Time.com's Zeke Miller tweeted yesterday that a "reporter" asked recently declared presidential candidate Marco Rubio of Florida the following question: "Is 43 old enough to be president?" Meanwhile, two weeks ago, a column at Time.com claimed that Hillary Clinton is "biologically primed to be a leader." Seriously.

Since he either can't or won't tell us who asked the question, we're unable to determine if the "reporter" to whom Miller referred was asking the question because he or she doesn't know the Constitution or was trying to bait Rubio into giving an answer implicitly or explicitly criticizing other candidates. It would be worth knowing, because the first answer betrays ignorance, while the second reveals bias and a likely double standard in interviewing. Miller's tweet, which includes Rubio's priceless answer, is after the jump:



The 2015 edition of the Time’s 100 most influential people was released Thursday and, not surprisingly, featured an entry on Democratic presidential candidate Hillary Clinton. Also to no one’s surprise, the entry was glowing in admiration for her as Laurene Powell Jobs, tasked with profiling Clinton, glowed over how she “is one of America’s greatest modern creations.”



By yesterday afternoon, the Obama administration recognized that it had a serious problem on its hands. Zeke Miller at Time.com reported that 2008 presidential campaign manager and longtime adviser David Axelord's book revealed that, in Miller's words, "Barack Obama misled Americans for his own political benefit when he claimed in the 2008 election to oppose same sex marriage for religious reasons." Obama never opposed same-sex marriage, but acted on advice from Axelrod and others to act as if he did during the campaign.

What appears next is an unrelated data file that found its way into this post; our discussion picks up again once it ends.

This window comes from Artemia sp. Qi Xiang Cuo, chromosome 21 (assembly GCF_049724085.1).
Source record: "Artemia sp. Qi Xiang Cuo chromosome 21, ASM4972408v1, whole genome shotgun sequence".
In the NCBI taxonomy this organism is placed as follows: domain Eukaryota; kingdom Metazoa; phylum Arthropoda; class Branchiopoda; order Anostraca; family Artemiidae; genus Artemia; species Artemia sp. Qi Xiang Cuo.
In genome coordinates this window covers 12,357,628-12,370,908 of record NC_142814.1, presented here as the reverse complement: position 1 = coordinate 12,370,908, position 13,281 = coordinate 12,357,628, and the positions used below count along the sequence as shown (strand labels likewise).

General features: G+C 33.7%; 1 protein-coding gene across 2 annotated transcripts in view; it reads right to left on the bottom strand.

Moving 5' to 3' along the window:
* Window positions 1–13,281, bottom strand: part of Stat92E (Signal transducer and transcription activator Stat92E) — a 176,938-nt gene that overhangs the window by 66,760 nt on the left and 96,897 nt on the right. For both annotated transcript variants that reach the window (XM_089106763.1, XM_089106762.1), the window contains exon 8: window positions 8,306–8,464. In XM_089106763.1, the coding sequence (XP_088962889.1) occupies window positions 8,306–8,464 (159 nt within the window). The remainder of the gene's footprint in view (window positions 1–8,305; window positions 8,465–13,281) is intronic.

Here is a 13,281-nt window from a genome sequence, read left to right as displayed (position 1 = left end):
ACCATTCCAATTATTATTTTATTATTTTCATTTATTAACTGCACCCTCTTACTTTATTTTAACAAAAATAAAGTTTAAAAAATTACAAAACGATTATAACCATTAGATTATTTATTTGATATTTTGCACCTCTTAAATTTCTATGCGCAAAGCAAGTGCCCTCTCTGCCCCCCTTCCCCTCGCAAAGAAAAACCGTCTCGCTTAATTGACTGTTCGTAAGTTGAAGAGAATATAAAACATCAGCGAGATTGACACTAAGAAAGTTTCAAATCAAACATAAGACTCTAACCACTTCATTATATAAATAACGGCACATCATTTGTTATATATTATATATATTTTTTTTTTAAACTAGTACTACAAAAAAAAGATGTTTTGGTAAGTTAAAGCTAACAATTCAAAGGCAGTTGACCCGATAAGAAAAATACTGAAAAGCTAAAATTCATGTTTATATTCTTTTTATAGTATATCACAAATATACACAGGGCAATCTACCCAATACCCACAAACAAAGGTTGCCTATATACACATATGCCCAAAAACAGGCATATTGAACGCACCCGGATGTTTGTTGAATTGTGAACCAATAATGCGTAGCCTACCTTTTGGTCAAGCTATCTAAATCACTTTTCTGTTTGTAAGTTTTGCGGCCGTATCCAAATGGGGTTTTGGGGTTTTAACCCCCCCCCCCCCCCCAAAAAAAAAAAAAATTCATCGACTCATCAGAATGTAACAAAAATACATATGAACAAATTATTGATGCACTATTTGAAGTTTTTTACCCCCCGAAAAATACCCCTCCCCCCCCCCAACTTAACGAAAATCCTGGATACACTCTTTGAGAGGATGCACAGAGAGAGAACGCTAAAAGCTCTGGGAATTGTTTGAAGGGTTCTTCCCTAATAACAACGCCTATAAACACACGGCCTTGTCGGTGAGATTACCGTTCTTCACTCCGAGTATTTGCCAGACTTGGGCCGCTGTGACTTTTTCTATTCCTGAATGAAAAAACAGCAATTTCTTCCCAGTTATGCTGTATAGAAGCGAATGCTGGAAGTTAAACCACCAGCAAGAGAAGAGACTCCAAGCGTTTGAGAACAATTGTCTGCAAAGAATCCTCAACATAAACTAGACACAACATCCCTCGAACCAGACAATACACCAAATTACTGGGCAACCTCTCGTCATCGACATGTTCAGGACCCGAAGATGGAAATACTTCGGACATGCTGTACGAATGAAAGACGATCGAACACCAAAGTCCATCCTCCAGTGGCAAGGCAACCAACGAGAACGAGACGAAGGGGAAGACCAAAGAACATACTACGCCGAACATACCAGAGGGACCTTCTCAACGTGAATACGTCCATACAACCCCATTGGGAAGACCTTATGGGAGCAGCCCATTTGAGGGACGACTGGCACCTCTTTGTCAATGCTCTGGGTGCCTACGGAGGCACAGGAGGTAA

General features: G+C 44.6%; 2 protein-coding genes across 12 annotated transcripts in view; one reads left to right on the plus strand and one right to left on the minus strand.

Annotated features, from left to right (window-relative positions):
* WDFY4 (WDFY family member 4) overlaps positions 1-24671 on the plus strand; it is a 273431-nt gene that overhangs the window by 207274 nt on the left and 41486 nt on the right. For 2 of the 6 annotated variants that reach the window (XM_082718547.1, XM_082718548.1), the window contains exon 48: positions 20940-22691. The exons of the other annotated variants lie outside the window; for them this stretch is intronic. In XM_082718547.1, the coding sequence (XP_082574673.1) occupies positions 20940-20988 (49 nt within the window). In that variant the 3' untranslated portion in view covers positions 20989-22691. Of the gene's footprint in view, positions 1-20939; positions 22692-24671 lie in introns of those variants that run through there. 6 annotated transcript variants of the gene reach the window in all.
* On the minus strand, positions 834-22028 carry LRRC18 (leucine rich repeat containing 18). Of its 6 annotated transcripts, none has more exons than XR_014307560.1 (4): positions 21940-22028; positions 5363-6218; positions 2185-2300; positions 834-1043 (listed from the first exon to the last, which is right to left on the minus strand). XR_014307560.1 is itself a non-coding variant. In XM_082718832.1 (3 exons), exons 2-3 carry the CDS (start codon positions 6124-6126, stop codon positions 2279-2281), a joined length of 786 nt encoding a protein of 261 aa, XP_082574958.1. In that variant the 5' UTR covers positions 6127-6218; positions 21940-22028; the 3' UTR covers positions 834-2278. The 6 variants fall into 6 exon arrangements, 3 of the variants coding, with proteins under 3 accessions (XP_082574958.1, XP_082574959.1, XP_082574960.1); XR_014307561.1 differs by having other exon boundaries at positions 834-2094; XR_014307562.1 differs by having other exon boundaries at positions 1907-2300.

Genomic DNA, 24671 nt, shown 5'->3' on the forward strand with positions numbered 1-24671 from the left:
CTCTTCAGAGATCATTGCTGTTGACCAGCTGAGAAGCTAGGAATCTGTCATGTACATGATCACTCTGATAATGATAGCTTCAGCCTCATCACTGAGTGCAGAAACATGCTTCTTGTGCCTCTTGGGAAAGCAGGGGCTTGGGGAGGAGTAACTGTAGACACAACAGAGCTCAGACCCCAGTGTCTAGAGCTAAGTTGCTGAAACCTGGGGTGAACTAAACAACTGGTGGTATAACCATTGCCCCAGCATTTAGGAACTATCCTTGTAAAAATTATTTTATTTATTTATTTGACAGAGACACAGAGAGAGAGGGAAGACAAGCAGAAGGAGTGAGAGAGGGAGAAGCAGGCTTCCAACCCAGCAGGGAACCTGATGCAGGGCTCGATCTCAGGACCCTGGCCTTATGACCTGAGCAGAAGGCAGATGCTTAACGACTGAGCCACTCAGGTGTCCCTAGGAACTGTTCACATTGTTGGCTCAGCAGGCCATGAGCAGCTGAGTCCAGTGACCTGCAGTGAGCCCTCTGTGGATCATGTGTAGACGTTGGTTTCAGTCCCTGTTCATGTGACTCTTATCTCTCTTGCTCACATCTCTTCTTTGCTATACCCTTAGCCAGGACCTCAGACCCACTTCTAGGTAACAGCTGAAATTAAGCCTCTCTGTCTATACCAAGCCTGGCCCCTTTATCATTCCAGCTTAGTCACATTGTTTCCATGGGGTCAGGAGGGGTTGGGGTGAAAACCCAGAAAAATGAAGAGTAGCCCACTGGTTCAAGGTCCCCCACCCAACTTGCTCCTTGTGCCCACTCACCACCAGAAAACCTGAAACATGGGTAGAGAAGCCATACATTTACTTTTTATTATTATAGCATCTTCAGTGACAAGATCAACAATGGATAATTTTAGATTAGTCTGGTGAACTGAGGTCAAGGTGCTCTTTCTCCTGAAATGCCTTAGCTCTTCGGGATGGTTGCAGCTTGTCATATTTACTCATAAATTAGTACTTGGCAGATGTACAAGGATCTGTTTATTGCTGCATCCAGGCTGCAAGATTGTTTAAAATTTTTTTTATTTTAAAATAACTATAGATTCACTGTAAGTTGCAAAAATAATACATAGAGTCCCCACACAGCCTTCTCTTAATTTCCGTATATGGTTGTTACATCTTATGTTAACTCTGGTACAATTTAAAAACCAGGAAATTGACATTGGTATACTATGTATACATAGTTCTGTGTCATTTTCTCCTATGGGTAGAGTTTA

Axelrod's claim generated enough coverage that Team Obama knew that even the Associated Press, aka the Administration's Press, was going to have to do some kind of story on his adviser's revelation. So how to do damage control without creating the kind of stir which would force the network broadcasters to inform low-information voters of the core deception? That's easy. Throw all pretenses of presidential dignity out the window and go to (holy moly) Buzzfeed.



In a new book, Obama 2008 campaign manager and longtime Obama adviser David Axelrod reveals that, in the words of Zeke J. Miller at Time.com, "Barack Obama misled Americans for his own political benefit when he claimed in the 2008 election to oppose same sex marriage for religious reasons."

The subheadline at Miller's coverage calls it "A striking admission of political dishonesty from the keeper of the Obama flame." In my view, given that David Axelrod wouldn't make such an admission without permission, it's also a juvenile "Nyah-nyah, we fooled you, and you can't do anything about it!" taunt. Additional excerpts from Miller's article follow the jump (HT Michael Walsh at PJ Media; bolds are mine throughout this post):



On Monday afternoon, CNN’s Wolf covered the controversy surrounding President Obama’s playing of golf on a Hawaii golf course that forced an Army couple about to be married there to move their wedding during which CNN’s Chris Moody called the optics of the move “hilariously bad.”

Following a panel discussion on the 2016 presidential campaign, substitute host Brianna Keilar introduced the topic and after some background on what happened, Keilar and Time’s Zeke Miller did their best to defend the President and the White House, pointing out that there was “no way that the President” or the White House knew of this decision beforehand by the golf course.